Allegheny Family Screening Tool

Researchers led by Rhema Vaithianathan modelled, designed and supported implementation of this world-first child welfare predictive analytics tool.  The Allegheny Family Screening Tool (AFST) uses rich administrative data to generate a screening score for incoming calls alleging child maltreatment and neglect. The score is an additional piece of information that helps call screeners as they decide whether to open an investigation.  Allegheny County introduced this decision support tool with the aim of improving accuracy and consistency of call screening decisions. An independent impact evaluation of the tool was completed by researchers at Stanford University in March 2019.  The evaluators’ findings included that use of the tool improved the accurate identification of children in need of services and was associated with a modest reduction in racial disparities in case openings.

Publications

Cuccaro-Alamin, S., Foust, R., Vaithianathan, R., & Putnam-Hornstein, E. (2017). Risk assessment and decision making in child protective services: Predictive risk modeling in context. Children and Youth Services Review, 79, 291-298.

The authors, including Rhema Vaithianathan, review the literature and provide a context for predictive risk modelling in the current risk assessment paradigm in child protective services. They describe how predictive analytics or predictive risk modelling using linked administrative data may provide a useful complement to current approaches.

Vaithianathan, R., Jiang, N., Maloney, T., Nand, P., & Putnam-Hornstein, E. (2017). Developing predictive risk models to support child maltreatment hotline screening decisions: Allegheny County methodology and implementation. Auckland: Centre for Social Data Analytics.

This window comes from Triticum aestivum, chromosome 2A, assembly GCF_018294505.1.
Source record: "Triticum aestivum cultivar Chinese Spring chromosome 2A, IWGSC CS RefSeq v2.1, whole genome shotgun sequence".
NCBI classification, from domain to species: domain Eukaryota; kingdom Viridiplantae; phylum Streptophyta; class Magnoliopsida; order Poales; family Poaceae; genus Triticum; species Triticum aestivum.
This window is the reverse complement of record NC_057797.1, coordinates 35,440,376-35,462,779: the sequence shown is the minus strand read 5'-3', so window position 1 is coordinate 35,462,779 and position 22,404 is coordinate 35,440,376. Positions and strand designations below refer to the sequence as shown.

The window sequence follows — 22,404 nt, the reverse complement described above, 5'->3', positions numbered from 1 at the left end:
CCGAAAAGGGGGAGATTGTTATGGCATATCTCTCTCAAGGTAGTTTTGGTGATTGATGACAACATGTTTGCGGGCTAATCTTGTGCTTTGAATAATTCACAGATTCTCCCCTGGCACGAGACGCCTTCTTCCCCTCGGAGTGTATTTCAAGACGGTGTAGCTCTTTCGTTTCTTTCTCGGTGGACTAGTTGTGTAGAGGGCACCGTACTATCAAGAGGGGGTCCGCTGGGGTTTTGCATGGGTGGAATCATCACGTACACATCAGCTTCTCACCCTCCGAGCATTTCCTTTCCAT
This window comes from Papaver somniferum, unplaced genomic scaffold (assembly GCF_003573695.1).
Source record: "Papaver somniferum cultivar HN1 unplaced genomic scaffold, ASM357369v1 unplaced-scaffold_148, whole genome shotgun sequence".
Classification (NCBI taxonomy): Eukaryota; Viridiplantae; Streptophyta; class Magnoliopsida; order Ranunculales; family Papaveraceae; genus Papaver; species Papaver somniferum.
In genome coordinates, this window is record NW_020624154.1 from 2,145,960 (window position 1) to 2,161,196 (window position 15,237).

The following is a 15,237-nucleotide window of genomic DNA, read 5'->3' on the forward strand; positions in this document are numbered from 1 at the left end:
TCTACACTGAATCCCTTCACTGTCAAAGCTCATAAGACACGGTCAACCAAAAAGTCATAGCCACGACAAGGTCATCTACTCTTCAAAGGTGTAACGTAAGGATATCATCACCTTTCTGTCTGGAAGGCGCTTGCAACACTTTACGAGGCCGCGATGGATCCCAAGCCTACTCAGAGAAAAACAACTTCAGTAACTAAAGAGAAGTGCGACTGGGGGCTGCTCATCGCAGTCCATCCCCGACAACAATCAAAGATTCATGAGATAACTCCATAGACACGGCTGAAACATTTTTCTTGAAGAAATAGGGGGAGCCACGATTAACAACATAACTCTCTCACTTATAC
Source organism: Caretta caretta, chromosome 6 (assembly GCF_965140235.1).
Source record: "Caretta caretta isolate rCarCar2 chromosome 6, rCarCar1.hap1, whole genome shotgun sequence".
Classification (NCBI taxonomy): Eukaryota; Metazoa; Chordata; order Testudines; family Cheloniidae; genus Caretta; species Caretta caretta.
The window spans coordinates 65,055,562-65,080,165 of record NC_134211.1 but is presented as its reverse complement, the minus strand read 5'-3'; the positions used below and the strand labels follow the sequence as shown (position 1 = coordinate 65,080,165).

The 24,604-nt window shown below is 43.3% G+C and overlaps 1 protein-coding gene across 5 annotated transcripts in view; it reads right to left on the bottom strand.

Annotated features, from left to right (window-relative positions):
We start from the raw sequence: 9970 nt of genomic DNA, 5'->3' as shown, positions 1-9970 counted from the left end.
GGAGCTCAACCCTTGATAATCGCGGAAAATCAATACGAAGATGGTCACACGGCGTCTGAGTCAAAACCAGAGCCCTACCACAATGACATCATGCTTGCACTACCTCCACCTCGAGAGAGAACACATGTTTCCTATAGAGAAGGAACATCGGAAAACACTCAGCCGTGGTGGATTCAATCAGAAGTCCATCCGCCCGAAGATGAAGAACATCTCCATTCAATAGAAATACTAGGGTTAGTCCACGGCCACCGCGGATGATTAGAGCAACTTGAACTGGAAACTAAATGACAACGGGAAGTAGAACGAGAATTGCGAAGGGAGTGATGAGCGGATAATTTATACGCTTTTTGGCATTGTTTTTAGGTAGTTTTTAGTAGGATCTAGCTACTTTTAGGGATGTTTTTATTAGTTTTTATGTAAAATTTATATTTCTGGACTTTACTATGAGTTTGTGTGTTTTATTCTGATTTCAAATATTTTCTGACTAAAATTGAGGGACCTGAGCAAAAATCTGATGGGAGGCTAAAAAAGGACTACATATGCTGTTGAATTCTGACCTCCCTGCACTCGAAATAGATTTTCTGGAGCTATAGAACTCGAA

This methodology document traces the development and implementation of the Allegheny Family Screening Tool (AFST), a child welfare predictive risk-modelling tool built by a research team led by Rhema Vaithianathan. The AFST is intended to support call screening of child maltreatment referrals by Allegheny County Department of Human Services.  The methodology document includes an overview of existing practice, methodology and performance metrics of the model and details of the external validation and next steps for the model rebuild.

Chouldechova, A., Putnam-Hornstein, E., Benavides-Prado, D., Fialko, O., & Vaithianathan, R. (2018). A case study of algorithm-assisted decision making in child maltreatment hotline screening decisions. Proceedings of Machine Learning Research, 1-15.

Diana Bendavides-Prado, Rhema Vaithianathan, Oleksandr Fialko (CSDA research fellow 2017-2018), Alexandra Chouldechova and Emily Putnam-Hornstein describe their work on developing, validating, fairness auditing, and deploying a risk prediction model in Allegheny County, PA, USA. They discuss the results of their analysis to-date and highlight critical problems and data bias issues that present challenges for model evaluation and deployment.

Vaithianathan, R., Kulick, E,  Putnam-Hornstein, E & Benavides Prado, D. (2019). Allegheny Family Screening Tool:  Methodology, Version 2. Centre for Social Data Analytics. Auckland: Centre for Social Data Analytics.

This methodology report describes changes to the Allegheny Family Screening Tool (AFST), building upon and updating the original methodology report, Developing Predictive Risk Models to Support Child Maltreatment Hotline Screening Decisions (March 2017). Modifications implemented include changes to specific predictor fields used in the model itself, the modelling methodology, and County policies concerning the tool’s use,upholding Allegheny County’s ongoing commitment to transparency by continuing to inform the community about changes to the tool and the County’s policies.

Key AFST documents including Methodology and Methodology V2, Ethics Report, Frequently Asked Questions and Impact Evaluation (March 2019) along with press coverage are available on the Allegheny Analytics site.

Related news

Quick facts

Location: Allegheny County – PA, United States

Partner/s: Children’s Data Network (University of Southern California), Carnegie Mellon University, Allegheny County Department of Human Services

Timeframe: 2014-ongoing